Jesus spoke of the Kingdom being near, meaning near in space, not in time. It is at hand now and can be reached out and grasped.
Dwight Prior pointed out that John the Baptist had some difficulty with the package of the Kingdom and sent his disciples to check that Jesus was the one he had been announcing. In his teaching on Jesus' and John's view of the kingdom, Dwight Prior looked at how John looked at the prophecies of the coming Messiah, including both his first and second coming – preaching good news and healing and also coming in judgement and vengeance. He pointed out how Jesus, in setting out his mission, actually did a "cut and paste" on Isaiah 61 and 58 in the synagogue in Nazareth (He stopped short of vengeance in chapter 61 and added “the year of the Lord's favour” from chapter 58) Judgment and Vengeance were for later - for his second coming.
What was the kingdom Jesus preached and taught us to pray about (the Lord's Prayer)?
We all know “Thy Kingdom come” - (addressed to our Father in Heaven; it must be remembered) but do we understand what Jesus meant when he taught us to pray this? It helps to think of God's kingship coming into our lives; our accepting him as king of our lives.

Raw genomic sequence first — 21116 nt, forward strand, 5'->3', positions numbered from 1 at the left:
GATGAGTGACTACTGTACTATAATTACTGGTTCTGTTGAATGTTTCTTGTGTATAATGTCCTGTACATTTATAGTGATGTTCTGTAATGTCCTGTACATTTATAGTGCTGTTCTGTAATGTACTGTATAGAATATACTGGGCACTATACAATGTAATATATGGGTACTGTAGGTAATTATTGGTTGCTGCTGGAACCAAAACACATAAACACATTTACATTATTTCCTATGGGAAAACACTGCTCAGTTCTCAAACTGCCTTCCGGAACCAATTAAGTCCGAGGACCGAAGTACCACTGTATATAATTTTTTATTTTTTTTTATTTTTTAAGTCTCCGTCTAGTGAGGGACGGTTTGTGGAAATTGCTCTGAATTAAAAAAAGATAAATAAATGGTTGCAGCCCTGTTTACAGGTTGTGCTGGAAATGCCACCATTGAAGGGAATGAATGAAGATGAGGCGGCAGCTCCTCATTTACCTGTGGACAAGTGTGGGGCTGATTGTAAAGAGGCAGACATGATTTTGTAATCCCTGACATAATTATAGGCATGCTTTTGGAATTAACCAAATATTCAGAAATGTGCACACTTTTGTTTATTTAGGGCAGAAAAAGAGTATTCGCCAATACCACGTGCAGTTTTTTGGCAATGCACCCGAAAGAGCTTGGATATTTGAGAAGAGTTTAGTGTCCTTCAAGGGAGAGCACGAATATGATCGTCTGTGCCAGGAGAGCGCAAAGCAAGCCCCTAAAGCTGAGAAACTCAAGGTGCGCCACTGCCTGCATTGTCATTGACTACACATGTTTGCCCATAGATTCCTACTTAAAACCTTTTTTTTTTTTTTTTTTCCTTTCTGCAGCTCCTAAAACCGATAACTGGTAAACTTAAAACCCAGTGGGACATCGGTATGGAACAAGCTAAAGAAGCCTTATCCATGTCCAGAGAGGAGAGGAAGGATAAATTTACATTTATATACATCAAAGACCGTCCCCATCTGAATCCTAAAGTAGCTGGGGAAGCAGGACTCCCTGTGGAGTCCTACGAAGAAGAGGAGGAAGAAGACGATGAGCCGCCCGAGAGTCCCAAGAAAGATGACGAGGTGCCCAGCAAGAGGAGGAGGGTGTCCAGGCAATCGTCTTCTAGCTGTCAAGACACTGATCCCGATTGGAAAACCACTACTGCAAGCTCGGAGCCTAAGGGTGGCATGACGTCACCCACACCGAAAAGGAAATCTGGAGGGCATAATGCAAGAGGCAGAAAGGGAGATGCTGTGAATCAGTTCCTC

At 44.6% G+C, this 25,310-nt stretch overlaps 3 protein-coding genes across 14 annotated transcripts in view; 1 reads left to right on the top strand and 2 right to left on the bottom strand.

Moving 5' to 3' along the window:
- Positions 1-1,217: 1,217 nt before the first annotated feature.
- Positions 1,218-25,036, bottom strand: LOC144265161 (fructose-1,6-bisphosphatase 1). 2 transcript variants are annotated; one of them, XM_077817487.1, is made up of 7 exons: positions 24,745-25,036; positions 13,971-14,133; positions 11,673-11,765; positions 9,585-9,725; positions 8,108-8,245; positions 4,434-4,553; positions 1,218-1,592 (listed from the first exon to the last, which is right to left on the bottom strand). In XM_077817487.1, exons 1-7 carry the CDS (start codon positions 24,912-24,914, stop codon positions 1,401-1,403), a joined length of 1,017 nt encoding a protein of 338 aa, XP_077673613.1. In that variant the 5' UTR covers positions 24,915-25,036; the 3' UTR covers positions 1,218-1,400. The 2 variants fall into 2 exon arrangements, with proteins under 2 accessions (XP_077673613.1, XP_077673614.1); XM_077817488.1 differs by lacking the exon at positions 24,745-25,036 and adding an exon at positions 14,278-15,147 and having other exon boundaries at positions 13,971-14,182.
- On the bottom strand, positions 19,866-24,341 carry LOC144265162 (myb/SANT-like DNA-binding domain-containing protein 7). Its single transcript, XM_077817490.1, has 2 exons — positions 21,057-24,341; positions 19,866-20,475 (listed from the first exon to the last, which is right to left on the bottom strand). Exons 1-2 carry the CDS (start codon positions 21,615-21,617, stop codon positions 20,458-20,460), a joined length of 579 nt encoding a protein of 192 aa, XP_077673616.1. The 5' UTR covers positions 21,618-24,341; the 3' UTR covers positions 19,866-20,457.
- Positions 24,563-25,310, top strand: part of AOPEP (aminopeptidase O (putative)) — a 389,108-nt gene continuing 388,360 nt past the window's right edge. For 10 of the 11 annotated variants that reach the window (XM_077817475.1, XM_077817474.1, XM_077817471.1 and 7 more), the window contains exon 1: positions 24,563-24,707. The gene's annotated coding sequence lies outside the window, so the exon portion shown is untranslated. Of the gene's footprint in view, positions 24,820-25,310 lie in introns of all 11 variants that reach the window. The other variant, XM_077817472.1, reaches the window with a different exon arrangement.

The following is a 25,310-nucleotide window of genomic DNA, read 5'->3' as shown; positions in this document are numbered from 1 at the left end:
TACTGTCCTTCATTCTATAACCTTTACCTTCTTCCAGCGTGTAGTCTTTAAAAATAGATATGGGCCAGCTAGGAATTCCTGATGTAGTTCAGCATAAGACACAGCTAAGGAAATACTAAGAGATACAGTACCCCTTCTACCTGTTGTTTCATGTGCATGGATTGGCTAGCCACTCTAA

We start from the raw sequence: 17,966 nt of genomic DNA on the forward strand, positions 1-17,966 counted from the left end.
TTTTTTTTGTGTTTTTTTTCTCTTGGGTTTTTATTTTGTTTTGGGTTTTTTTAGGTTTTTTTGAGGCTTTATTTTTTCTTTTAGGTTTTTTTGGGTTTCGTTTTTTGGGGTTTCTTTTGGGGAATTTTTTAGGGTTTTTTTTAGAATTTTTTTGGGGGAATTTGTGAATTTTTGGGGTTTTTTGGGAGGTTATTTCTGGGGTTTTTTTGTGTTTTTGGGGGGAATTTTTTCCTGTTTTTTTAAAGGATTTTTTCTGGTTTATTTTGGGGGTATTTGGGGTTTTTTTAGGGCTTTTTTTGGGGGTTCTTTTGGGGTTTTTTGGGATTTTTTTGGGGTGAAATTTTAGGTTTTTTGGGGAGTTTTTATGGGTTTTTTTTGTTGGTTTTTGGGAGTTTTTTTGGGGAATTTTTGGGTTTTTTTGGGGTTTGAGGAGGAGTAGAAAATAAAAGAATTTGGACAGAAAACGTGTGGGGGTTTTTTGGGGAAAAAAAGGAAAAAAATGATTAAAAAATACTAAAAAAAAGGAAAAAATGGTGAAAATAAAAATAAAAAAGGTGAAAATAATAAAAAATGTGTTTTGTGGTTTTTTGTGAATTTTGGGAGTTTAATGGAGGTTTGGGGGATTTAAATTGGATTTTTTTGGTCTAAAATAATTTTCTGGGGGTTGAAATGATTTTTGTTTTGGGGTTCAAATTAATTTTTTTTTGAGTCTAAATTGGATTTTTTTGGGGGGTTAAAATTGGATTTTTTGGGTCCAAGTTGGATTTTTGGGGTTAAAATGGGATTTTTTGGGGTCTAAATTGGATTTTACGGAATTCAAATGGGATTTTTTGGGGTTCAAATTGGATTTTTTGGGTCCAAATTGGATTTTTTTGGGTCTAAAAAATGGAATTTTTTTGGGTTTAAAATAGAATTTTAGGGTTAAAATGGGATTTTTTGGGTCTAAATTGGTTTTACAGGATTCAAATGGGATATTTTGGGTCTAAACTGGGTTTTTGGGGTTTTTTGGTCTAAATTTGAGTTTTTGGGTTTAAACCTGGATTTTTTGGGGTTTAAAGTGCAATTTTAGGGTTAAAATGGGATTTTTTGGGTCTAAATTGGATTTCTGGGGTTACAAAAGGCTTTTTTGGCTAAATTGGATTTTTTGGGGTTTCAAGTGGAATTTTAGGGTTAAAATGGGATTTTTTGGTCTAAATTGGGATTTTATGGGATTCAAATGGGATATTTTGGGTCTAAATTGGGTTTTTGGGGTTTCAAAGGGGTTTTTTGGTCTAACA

The Hebrew original of this prayer (found in the Hebrew Gospel of Matthew) gives a different perspective, as explained by Keith Johnson in the book “a Prayer to Our Father” that he co-wrote with Nehemiah Gordon. They showed how this prayer is a good Jewish prayer taught by a rabbi to his students. The third line translates as “May your kingdom be blessed.” (page 115)
This helps clarify that we are not praying that God will regain the kingdom he lost to Satan. God is not shut out of his own kingdom, like David had been, and longing to be regain his kingdom from usurpers. Satan is not sitting on God's throne, even though he has his own throne in this world. The Hebrew version of the Avienu Prayer confirms that we are not praying for a future restoration of God's kingdom but about God's existing and present kingdom.
So what is meant by blessing God's kingdom / kingship? The root of the word translated blessed is Berekh and this refers to the knee – meaning that as we pray this we are bowing in adoration of God, our king as well as our father
(Avinu Malkaenu is the Jewish expression meaning "Our Father, our King")
Revelation 11:15 CJB
(notice that the first kingdom has a lower case “k” while the second has a capital “K”.
The seventh angel sounded his shofar; and there were loud voices in Heaven, saying, “The kingdom of the world has become the Kingdom of our Lord and his Messiah, and he will rule forever and ever!”
Jesus said that his kingdom is not of this world – but it will be. 1 Cor 15:24
Then the end will come, when he hands over the kingdom to God the Father after he has destroyed all dominion, authority and power.
Kingdom Now theology proposes that the church will bring the world to perfection and rule it ready to hand it over to Jesus - There is no evidence of progress towards this goal.
see Bad Theologies.
First version published 14/03/12